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Work that backhand Conor, You go girl!

I confess when I heard that Conor Niland had qualified for the Wimbledon main draw earlier this year, my first emotion was, frankly, surprise, rather than utmost confidence in Nilands’ tennis skills.  Nevertheless,  I watched his first round match against a young French player,  Adrian Mannarino.  It was a tense encounter without a doubt.  Niland was playing some of his best tennis of his career so far,  He was hitting every ball at such a rip-roaring pace and with unerring accuracy, the fact Niland had never made it to the main draw of a Grand Slam seemed completely implausible. It was when Niland was serving at 4-2 up in the 5th set that had a burglar entered my house and made away with all my worldly possessions, I would scarcely have noticed,  so happily was I enveloped in “Niland Mania”.

Unfortunately it was not to be. Nilands unhappy tendency to sometimes lose his focus during the big points let him down. Mannarino won in 5 sets.  After sulking for a while,  (I take losses like this in my stride) I was fully able to appreciate the enormity of what Niland had achieved.  Nilands’ breakthrough to join the elite club of the main draw in a grand Slam was both admirable and impressive.  Let us not,  at this point, my friends,  get so carried away in the Niland train that we go beyond the station of sense and instead end up at the stop of  “Lower irrational street”.  Louk Sorensen played a central part in raising the profile of Irish tennis, by reaching the 2nd round of the Australian Open earlier this January.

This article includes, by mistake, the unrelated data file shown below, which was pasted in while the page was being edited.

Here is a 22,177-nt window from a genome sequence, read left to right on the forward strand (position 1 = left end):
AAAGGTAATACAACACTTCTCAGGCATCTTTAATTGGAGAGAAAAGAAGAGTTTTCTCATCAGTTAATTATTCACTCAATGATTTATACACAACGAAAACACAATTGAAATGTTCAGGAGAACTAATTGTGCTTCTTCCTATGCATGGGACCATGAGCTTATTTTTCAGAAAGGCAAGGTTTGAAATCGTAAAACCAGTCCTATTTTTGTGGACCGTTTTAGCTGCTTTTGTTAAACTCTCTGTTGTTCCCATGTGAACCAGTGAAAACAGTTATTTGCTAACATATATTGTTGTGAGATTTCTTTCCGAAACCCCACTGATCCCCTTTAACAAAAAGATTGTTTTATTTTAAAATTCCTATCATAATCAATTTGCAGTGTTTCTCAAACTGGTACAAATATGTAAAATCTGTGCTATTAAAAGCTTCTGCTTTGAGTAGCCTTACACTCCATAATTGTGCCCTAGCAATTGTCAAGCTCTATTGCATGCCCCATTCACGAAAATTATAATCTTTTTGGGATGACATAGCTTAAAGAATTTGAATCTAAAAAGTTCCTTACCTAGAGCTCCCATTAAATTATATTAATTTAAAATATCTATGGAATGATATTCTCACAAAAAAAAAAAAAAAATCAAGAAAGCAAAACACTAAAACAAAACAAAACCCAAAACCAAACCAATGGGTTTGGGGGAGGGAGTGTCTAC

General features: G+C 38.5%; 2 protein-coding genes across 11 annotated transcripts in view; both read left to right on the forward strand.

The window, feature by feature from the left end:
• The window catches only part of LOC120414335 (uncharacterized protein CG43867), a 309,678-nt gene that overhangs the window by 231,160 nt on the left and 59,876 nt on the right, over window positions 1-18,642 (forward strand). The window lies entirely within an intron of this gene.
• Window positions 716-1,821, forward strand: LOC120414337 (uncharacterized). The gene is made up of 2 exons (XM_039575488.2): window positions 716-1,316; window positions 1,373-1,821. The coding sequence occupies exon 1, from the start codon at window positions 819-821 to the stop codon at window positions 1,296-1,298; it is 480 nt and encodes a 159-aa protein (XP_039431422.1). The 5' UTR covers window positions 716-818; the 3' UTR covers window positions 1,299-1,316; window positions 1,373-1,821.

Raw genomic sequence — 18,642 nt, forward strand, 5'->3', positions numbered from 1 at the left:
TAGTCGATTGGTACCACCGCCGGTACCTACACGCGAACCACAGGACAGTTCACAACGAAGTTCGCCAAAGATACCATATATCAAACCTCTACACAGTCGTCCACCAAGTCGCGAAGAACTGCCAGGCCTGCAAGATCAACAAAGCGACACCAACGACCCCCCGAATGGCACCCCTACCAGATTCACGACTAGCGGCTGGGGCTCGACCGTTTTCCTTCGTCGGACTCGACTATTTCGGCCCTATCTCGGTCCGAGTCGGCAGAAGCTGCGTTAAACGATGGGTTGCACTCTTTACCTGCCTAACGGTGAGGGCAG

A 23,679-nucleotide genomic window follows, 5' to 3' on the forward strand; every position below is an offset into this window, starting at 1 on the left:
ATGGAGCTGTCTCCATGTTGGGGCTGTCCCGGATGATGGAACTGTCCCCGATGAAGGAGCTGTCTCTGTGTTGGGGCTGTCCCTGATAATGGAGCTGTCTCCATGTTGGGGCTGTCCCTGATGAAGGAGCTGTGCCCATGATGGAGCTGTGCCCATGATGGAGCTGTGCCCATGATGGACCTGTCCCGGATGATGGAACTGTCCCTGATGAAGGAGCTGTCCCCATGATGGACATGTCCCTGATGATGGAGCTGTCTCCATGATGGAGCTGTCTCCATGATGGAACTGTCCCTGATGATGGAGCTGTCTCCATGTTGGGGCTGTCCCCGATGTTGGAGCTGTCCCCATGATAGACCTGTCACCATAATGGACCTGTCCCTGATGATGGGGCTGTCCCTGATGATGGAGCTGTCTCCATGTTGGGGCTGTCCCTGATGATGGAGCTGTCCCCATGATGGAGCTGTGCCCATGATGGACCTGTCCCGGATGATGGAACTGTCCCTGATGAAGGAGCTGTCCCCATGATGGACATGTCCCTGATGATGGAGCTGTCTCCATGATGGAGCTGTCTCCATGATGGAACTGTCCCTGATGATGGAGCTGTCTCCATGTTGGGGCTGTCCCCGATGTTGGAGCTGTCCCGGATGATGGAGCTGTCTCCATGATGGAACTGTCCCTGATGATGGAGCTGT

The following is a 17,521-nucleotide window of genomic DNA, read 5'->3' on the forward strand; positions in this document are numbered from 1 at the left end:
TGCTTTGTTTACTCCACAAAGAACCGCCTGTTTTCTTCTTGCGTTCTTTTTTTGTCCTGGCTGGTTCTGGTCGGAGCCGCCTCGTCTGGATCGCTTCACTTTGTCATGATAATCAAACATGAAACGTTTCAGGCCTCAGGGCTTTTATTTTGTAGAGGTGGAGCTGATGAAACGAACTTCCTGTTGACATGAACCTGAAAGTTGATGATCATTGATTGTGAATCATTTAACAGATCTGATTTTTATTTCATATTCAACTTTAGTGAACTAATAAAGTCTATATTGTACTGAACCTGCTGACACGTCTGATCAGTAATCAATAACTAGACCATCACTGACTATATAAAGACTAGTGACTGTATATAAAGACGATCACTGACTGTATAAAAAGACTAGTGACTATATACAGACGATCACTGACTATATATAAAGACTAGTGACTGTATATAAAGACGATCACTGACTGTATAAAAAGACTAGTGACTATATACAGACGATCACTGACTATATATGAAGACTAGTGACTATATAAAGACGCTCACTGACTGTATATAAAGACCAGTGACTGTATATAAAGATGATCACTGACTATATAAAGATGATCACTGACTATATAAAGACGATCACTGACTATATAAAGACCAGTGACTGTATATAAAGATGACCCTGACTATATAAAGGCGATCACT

You just keep doin' yo' thang Louk!

So when the U.S. Open qualifiers rolled around, imagine our shock and delight  when, not one, but two Irish tennis players, Conor Niland and Louk Sorenson,  fought their way to the main draw of the event at Flushing Meadows.  Irish tennis fans celebrated up and down the country.  The feeling of euphoria and excitement of what was to come was similar to that of the tension felt before the annual “running of the bulls” festival in Pamplona. Though, hopefully with less injuries.

The tennis drawers are no softies, however, and both Niland and Sorenson received very difficult opponents. Niland to play world number 1 and the seemingly invincible Novak Djokovic. Sorenson was drawn against tricky Swede Robin Soderling, who is mainly remembered for the epic match in which he toppled Rafa at the French Open. Both of the Irish lads have proved they are not to be meddled with however, and perhaps they will make this years’ U.S. Open one to remember.


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